Fearful Symmetries

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20 April, 2016

Septemdecies Pro Cheeseheadibus: 17UP by Pearl Street Brewery



I recall making a trek to La Crosse while in high school and seeing the World's Largest Six Pack wondering all the while just how much beer the massive tanks could hold. At that time they were still painted to look like Old Style cans, Old Style being my starter beer back when I was a pre-teen. You see, the father of a couple friends of mine kept a refrigerator full of it and some of those cans made their way into our grubby little hands. While the glory days of G. Heileman Brewing are long gone, the Pearl Street Brewery is celebrating 17 years of microbrewing this year on the banks of the Mighty Mississipp.

I tend to think of Pearl Street as being a small brewery that generally flies under the radar. I've reviewed a couple of their beers and enjoyed them but they don't have a signature beer whose name transcends mere trends and is known throughout Wisconsin. Pearl Street doesn't have a Spotted Cow or Hopalicious. Or perhaps it does and I just don't know it.

Regardless, Pearl Street is doing quite alright. Indeed, it is looking to expand their business. And to celebrate the big 1-7, they've brewed a selection of special brews: Wakin' Bacon Breakfast Beer, Stressed & Bitter Belgian-Style Pale Ale, Citrye IPE, Haggis Barrel Aged Scotch Ale, and 17UP Anniversary Gose. That's my understanding, anyway. I've seen only Citrye IPA and 17UP in bottles, however, and I gave the latter a try recently.

It was perfect weather for a light-bodied, tart, citrusy beer, i.e. – perfect gose weather. But 17UP is no ordinary gose. Instead of the usual salt & coriander, this bier was brewed with "natural lemon and lime essences". As far as what constitutes "essences" with regards to food labeling, I'm not sure, but it doesn't appear that the brewer, to paraphrase Taggart in Blazing Saddles, went and got a shitload of lemons and limes.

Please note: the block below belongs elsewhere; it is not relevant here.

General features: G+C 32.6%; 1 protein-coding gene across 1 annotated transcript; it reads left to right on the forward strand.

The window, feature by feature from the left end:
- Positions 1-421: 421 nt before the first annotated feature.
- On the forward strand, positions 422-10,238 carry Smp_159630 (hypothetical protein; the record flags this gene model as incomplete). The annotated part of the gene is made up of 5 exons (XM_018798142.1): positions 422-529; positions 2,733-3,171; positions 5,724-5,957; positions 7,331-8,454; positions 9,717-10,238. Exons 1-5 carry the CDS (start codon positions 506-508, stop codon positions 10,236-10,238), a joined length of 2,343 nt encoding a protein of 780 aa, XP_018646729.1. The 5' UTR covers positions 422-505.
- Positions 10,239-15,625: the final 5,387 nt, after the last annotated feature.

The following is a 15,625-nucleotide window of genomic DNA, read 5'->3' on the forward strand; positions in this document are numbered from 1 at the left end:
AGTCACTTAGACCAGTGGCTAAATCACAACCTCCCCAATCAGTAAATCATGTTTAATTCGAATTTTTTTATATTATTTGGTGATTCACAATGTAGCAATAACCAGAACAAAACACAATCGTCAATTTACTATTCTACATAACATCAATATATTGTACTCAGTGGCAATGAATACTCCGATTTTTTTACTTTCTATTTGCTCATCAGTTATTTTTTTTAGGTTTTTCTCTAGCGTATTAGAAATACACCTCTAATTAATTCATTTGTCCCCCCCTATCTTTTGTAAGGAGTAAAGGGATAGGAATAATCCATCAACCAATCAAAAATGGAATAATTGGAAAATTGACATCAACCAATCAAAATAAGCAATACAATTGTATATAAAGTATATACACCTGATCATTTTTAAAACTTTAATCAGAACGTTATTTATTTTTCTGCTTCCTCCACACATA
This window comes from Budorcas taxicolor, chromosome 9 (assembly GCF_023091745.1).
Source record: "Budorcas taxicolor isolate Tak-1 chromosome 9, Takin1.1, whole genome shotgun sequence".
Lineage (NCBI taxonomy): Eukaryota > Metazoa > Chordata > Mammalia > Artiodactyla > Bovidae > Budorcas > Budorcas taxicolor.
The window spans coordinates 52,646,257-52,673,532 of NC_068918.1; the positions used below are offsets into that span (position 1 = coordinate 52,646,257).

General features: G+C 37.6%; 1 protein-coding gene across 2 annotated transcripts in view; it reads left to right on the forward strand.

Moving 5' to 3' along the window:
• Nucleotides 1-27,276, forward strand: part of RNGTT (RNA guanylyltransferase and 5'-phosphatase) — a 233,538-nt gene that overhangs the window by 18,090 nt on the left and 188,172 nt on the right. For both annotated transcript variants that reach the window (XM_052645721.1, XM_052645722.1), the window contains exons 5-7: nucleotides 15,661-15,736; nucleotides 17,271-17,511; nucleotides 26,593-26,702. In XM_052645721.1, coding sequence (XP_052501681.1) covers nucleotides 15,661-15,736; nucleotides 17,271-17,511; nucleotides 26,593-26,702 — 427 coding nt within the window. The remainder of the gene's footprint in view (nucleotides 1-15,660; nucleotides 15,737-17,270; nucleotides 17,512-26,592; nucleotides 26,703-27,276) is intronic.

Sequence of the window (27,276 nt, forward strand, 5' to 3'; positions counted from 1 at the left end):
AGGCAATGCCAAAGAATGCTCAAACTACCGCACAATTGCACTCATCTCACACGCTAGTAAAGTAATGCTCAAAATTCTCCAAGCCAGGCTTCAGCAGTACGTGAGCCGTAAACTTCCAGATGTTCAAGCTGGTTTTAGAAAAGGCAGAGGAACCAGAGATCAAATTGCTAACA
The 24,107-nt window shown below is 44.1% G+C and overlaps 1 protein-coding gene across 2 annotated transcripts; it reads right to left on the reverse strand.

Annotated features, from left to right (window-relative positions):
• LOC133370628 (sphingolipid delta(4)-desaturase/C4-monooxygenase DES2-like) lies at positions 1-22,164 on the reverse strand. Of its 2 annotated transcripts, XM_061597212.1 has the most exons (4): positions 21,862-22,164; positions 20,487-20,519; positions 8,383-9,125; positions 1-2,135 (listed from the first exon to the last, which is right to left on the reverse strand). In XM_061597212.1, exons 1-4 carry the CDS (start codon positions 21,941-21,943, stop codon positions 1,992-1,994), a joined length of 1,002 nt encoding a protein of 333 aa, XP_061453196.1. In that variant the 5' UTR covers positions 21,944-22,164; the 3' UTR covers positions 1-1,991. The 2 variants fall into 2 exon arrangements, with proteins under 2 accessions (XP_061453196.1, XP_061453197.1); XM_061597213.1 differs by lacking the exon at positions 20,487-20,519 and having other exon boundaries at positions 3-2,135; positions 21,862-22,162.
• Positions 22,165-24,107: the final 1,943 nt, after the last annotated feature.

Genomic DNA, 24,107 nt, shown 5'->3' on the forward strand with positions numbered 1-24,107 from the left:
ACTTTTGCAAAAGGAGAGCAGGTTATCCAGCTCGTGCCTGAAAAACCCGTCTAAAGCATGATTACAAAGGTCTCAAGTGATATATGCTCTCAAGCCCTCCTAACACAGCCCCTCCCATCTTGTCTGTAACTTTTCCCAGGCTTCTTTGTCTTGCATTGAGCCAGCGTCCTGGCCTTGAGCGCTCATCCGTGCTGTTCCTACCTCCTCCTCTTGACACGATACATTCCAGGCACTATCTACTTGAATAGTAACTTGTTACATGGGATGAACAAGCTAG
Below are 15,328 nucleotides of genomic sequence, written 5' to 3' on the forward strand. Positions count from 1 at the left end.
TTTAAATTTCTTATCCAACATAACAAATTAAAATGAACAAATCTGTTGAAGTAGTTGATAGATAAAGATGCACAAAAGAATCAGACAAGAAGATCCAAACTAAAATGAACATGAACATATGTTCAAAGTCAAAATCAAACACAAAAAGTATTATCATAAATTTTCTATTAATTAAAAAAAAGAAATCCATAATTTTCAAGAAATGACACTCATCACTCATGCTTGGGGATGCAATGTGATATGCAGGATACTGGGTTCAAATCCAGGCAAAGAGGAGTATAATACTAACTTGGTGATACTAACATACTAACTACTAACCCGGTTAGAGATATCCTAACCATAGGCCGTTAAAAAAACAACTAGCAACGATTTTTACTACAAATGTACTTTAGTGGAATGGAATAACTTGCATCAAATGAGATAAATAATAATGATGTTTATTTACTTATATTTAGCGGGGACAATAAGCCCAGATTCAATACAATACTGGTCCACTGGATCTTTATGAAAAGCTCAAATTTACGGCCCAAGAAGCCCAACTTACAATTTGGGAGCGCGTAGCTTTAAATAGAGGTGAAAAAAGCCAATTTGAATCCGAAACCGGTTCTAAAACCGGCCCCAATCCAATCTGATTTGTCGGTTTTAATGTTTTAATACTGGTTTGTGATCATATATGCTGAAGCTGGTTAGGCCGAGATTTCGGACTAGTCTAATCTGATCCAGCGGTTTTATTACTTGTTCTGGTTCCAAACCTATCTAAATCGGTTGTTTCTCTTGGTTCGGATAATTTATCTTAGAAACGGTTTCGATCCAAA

17UP pours a very turbid yellow. I got a nice, albeit small, frothy white head which, sadly, went away rather quickly. There was a middling number of bubbles in the bier heading upwards. Unfortunately, my fancy-schmancy glassware has been packed so I didn't have a stange to make the bier look all pretty for you. Still, it appeared quite temptingly qauffable, if you ask me.

When you're thinking to yourself, "17UP. I get it. It's a play on 7UP." and then go to smell a bier, it's difficult not to smell the soda. Such is the suggestible nature of the human mind. And so my first sniff of 17UP smelled exactly like 7UP. Or how I remember it smelling, anyway. It was a big, sweet burst of lemon-lime. I also caught some citrusy lactobacillus sour in the background.

Unsurprisingly, the taste of 17UP reminded me of 7UP's except it wasn't sweet – thankfully – and tasted more like fresh fruit than the soda. Lime was the predominant citrus flavor. This is not a maxi-sour bier as the lactic tartness really took a back seat to the fruit essences. But the bier was still quite pleasingly tangy with a subtle lemony bite. I was able to taste the salt but only just. Coriander was M.I.A. but I'm not sure if this is because of my tongue or it was left out of the mix to give the lime and lemon gustatory supremacy. If it was there, it was mild.

17UP's relatively tame tartness lingered into the finish as did the dynamic lime-lemon duo. But what stuck around longest was a really mild salinity. No Schaumhaftvermoegen was left on my glass.

17UP's label notes "Back in 1999, our fledgling Brewmaster tried to offer sour beers like this one to the people around here and they mostly just spit them on his boots." It goes on to proclaim that times have changed. I hope so.

While I do wish that 17UP was a bit more sour than it is, with its sprightly flavor and light body it really hit the spot on a near-80 degree day. There was nothing extreme here – each flavor was doing its Midwestern nice thing – and they all just melded together nicely. The people of La Crosse would have to be crazy to spit this on someone's boots.

Junk food pairing: Eat soft pretzels with 17UP. But instead of salt, use a shake of Pleasoning before dipping into mustard.

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|| Palmer, 7:19 PM

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